Hannah Woolley’s first-date etiquette says that in answer to the question: ‘Is it proper for a Woman to yield at the first address, though to a man she love?" she says, ‘There is no such want of Man yet that thanks to our French and Irish enemies, that you Ladies should be in such great haste to yield as the First Appearance of a Foe.’ Ms Woolley disapproved of women wearing make-up: "A painted face is enough to destroy the Reputation of her that uses it." 

However, since Elizabethan times, both men and women of the court wore make-up. By the 17th century, rouge became a class indicator, as prostitutes rouged their lips and cheeks to mimic the effects of sexual arousal as a signal to their male “suitors” of things to come. And not just on their lips and cheeks, but nipples and genitals too as an enhancement to arousal for their clients.
A pale complexion indicated a lady was wealthy enough to spend her time on indoor, gentle pursuits and sometimes this was preserved by wearing masks outdoors.  To add palour to the skin, ladies would mix powdered white chalk or white lead with white of egg and vinegar. This made a smooth shiny finish, but ladies had to be careful not to laugh or the new ‘skin’ would crack.

Other advice was to: ‘wash in your own urine, or with rosewater mixed with wine, else make a decoction of the rinds of lemon.’ Samuel Pepys wife, Elizabeth was reported to have tried this.

Rouged cheeks were obtained by the application of cerise powder (white lead with red colouring), or with sheets of Spanish paper, bought dyed red to rub on the skin. Lips were reddened with fruit juice or cochineal.

A lady’s dressing room was decorated with silk hangings, with lotions and creams kept in china and clay pots stored in elaborately carved wooden boxes. Vanity was no longer a sin, but a virtue and a lady’s toilette was often carried out with an audience of callers.
Lady At Her Toilette-Utrecht School

Lead and mercury were, of course, toxic, and if used too often, would eat away the flesh. In less serious cases lead resulted in scars and blemishes. Thus it became the fashion for both men and women to wear patches on the face to disguise them. 'Patches' were cut into a huge variety of shapes and patterns, including stars, diamonds, crescent moons and even a tiny coach and horses. Seventeenth-century street peddlers used to sing this rhyme:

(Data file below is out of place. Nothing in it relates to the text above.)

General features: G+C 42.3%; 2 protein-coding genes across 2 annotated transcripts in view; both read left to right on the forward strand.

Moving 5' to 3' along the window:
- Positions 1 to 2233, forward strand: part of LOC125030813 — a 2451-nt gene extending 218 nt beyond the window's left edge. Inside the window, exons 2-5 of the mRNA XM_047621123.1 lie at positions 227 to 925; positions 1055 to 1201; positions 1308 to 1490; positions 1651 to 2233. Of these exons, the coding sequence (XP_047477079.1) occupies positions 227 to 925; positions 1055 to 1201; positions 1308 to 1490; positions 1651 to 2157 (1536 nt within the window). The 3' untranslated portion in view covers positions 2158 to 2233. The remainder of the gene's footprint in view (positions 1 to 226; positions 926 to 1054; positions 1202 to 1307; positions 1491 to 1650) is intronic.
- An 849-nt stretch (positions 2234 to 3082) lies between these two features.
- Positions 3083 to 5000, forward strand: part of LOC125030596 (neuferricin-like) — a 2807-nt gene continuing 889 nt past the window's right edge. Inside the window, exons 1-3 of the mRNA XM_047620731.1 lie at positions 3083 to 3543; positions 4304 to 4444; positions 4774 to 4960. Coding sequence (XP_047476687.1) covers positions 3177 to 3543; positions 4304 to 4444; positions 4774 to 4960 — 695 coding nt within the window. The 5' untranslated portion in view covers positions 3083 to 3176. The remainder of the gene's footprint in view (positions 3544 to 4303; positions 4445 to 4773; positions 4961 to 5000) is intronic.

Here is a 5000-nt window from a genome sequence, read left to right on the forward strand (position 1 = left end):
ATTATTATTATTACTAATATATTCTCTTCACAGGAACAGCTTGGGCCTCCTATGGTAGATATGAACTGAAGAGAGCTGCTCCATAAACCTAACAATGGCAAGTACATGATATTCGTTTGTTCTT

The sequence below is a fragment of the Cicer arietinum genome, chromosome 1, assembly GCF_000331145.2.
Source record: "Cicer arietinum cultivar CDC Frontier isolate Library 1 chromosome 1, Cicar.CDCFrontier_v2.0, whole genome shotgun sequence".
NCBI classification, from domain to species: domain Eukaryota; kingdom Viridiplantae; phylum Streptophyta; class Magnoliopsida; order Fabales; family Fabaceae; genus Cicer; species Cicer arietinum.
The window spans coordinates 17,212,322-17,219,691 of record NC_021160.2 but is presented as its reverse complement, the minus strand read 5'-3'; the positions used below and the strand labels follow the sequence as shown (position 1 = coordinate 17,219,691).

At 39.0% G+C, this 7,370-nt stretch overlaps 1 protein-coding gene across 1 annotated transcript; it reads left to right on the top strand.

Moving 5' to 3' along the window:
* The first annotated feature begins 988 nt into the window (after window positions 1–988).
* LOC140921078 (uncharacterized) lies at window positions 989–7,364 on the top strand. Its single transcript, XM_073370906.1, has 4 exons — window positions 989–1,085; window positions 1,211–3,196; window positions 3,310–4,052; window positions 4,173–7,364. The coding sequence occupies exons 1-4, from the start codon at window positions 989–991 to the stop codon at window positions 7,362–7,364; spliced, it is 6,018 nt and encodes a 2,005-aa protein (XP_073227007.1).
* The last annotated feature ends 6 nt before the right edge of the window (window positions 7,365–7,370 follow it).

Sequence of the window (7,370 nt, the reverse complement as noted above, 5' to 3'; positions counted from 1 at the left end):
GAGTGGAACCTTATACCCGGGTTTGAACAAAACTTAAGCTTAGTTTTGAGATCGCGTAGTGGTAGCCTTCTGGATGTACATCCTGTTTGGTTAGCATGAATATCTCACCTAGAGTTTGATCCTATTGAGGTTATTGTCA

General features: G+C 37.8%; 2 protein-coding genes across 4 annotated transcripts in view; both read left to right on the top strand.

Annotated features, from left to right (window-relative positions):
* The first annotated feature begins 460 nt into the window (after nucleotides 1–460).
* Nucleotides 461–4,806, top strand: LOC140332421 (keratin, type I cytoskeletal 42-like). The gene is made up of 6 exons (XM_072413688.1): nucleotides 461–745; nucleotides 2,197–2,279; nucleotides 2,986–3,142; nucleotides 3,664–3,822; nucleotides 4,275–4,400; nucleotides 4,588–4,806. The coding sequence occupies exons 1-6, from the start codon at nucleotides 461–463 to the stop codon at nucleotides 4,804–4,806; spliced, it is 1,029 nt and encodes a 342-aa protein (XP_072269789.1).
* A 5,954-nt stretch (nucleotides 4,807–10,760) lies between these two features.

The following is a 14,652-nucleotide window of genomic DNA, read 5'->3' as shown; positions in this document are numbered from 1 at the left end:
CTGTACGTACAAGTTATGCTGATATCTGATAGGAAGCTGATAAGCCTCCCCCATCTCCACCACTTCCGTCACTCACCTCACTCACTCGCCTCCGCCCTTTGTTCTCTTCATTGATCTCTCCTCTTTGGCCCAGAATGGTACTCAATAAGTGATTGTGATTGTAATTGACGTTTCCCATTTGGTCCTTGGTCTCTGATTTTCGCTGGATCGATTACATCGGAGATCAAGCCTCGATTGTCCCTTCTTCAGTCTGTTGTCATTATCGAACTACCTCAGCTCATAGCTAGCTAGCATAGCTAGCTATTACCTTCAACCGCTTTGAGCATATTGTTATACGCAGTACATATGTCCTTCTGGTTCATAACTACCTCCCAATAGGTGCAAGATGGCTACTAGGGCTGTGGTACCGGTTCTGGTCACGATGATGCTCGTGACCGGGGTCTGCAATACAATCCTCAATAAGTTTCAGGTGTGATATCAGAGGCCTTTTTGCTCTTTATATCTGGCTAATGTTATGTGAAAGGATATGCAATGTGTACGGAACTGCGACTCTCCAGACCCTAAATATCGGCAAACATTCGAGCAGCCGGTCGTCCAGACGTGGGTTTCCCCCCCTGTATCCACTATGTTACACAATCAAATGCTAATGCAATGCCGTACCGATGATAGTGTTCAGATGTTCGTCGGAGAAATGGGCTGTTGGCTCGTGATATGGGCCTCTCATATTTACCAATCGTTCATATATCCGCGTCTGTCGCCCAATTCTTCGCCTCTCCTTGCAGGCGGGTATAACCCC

Heer patches are of ev’ry cut for pimples and for scarrs
Heer’s all the wand’ring planett signs
And some of the fixed starrs.
Already gummed to make them stick
They need no other sky
Nor starrs, for Lilly for to view to tell your fortunes by.
Come lads and lasses, what do you lack
Here’s weare of all prices
Here’s long and short
Here’s wide and straight
Heer are things of all sizes.
Bourse of Reformation,1640

Ladies have always liked to admire themselves, but mirrors were a rare item in the 1600’s, much prized and very expensive.  First made by the Venetians by backing glass with silvery tin or mercury; a process kept secret until it was smuggled to Paris by craftsmen working for the king of France. The craft spread throughout Europe, and George Villiers, 2nd Duke of Buckingham became patron of a mirror factory in Vauxhall, south London.

Ms Wooley didn’t confine her advice to the physical. She says: ‘It is not necessary to read many books, but to read the best. The forbidding of idle books makes young people more curious to read them’.

It appears nothing much has changed in either human vanity or youthful rebelliousness.

Resource: The Raucous Royals.  A really informative and fun website about all aspects of Historical Royal Characters